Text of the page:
Blue is the Warmest Color recently exploded off the screen garnering a number of prizes and rave reviews. I just saw it and have to say it is a film that promised much and failed to deliver on these promises. First off, it is a primer to lesbian sex 101 from a

Here is the book you must read

Here is the book you must read

POV. It’s fine for as far as it goes which is not nearly far enough. It is a male perspective and plays out as two women acting out a male notion of what lesbians do in bed. It’s not half bad but it certainly in no way captures the true depth, playfulness or sinuosities of lesbian love or sexual practices. It is shallow and surface despite all the huff and puff and penetration. What does come across is how focused on butt the film maker is. I wonder if he has been studying artist Joan Semmel’s nudes which she has been creating for the last 40 years or so?

Open, on-going, multiple relationships are what the trio above had, committed, eternal and flexible would best describe their interrelations. We need to realize that these three women did not have the right to vote, had more than enough money for multiple residences and formed a unique series of linkages and entwined households during their lifetimes. This seriously impacts on how we relate to them and their times. I will outline and flesh out more in my forthcoming book Romaine Brooks: Behind the Mask–

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Check this out

 you might be interested in the online event I will hold on Thursday, October 31, at my web site www.suzannestroh.com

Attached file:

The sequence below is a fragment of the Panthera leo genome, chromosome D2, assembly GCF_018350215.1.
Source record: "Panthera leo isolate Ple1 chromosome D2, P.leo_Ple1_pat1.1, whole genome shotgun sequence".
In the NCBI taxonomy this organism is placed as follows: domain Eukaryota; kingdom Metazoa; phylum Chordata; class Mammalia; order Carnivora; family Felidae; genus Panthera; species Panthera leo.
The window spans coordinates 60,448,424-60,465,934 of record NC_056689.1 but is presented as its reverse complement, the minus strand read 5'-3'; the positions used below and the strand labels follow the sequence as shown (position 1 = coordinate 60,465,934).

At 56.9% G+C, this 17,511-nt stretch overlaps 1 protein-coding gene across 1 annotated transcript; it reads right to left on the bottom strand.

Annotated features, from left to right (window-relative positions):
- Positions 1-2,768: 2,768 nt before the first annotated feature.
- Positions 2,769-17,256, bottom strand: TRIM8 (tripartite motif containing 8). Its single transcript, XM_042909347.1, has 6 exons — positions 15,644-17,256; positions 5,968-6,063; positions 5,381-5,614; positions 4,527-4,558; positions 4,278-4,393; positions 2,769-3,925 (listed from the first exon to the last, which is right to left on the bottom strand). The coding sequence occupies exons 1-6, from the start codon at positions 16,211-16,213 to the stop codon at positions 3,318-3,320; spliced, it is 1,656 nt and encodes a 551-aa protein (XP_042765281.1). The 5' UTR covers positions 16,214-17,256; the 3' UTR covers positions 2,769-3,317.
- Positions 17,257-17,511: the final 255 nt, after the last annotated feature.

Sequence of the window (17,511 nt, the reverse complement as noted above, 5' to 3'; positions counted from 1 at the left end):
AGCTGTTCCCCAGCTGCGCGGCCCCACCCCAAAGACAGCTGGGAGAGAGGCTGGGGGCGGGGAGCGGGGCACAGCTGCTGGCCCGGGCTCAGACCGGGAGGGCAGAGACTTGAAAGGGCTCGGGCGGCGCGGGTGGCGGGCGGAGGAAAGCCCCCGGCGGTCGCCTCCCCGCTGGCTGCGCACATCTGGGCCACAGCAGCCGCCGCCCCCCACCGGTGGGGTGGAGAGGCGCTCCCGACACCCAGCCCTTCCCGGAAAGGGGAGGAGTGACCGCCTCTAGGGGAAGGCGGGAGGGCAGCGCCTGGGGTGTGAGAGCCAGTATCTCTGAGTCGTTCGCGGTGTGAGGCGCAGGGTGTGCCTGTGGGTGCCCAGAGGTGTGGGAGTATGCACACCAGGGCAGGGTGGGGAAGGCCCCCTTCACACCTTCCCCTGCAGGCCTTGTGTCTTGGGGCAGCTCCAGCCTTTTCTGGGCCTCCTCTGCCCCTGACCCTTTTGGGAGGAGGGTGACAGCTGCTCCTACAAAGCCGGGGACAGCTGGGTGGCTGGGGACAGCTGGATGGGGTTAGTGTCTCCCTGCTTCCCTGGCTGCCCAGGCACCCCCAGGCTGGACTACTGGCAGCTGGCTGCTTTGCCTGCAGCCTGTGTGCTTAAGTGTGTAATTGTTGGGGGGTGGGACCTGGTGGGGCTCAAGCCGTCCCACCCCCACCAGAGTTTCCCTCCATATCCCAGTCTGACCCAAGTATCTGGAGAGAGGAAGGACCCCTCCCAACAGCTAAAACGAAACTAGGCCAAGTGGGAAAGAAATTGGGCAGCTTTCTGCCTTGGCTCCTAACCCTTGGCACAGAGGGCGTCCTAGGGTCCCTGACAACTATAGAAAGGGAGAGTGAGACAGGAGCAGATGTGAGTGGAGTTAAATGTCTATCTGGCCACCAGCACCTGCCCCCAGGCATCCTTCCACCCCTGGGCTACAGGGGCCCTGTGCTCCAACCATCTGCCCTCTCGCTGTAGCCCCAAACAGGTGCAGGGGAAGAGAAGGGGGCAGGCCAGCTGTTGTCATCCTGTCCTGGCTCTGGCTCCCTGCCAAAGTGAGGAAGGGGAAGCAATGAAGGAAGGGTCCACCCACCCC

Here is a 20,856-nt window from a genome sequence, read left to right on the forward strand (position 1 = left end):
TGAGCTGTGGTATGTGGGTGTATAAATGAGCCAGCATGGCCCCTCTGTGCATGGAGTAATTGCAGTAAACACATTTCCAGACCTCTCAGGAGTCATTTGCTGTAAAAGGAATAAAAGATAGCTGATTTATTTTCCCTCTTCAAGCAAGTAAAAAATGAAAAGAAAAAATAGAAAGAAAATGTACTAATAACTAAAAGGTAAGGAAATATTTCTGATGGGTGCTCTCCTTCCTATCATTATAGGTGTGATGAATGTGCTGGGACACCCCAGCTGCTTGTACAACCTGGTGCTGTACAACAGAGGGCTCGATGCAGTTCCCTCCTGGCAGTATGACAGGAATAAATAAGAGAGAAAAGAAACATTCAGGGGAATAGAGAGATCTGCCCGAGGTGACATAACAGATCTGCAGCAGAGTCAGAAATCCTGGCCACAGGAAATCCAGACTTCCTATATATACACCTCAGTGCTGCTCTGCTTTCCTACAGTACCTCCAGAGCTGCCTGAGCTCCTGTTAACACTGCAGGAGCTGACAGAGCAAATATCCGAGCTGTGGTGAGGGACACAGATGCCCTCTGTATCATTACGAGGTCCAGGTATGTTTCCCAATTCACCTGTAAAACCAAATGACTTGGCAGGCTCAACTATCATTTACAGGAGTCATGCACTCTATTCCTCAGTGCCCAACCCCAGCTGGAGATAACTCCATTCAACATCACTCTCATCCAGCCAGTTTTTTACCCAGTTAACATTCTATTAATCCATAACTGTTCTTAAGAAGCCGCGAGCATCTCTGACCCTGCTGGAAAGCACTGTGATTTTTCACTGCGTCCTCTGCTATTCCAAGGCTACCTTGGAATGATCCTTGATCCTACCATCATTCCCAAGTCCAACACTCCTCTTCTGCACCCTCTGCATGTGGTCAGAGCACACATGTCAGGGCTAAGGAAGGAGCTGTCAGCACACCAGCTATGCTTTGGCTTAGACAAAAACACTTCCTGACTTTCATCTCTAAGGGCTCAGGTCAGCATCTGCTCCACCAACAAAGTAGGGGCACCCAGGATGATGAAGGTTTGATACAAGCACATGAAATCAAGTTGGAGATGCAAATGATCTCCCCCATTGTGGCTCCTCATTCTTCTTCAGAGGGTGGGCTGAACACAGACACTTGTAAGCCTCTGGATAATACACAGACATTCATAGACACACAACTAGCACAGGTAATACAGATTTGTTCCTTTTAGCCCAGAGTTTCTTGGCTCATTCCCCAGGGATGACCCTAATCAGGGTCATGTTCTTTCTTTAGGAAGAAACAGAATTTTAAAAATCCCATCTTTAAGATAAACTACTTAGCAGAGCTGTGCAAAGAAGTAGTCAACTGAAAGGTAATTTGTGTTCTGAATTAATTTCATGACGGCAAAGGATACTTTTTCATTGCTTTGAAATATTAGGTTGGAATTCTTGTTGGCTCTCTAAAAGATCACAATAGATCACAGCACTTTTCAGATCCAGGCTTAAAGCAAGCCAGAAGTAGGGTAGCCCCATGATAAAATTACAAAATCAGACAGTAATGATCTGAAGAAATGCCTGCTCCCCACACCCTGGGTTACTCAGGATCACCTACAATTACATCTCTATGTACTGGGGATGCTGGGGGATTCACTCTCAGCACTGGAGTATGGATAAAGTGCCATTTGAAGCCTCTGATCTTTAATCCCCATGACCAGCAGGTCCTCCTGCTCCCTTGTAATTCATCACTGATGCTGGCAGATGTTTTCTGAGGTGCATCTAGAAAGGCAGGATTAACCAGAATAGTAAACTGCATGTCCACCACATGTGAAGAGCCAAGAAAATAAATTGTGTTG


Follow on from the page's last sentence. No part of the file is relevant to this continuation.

It’s a virtual party to celebrate the 137th birthday of expatriate arts patron Natalie Barney (1876-1972). A major reappraisal of Barney’s life and legacy is underway, led by my translation of Francesco Rapazzini’s biography of the woman Barney secretly married in 1918, author and sculptor Élisabeth de Gramont (1875-1954). Forty years after Barney’s death, her secret 1926 novel has finally been published in French. It details the household both women established with American painter Romaine Brooks (1874-1970).
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New Event and interview with me about Brooks

Hi all: just to let you know about a great on-line event put together by a colleague of mine. Please tune in for Suzanne’s site reopening. See below

 you might be interested in the online event I will hold on Thursday, October 31, at my web site www.suzannestroh.com

 
It’s a virtual party to celebrate the 137th birthday of expatriate arts patron Natalie Barney (1876-1972). A major reappraisal of Barney’s life and legacy is underway, led by my translation of Francesco Rapazzini’s biography of the woman Barney secretly married in 1918, author and sculptor Élisabeth de Gramont (1875-1954). Forty years after Barney’s death, her secret 1926 novel has finally been published in French. It details the household both women established with American painter Romaine Brooks (1874-1970).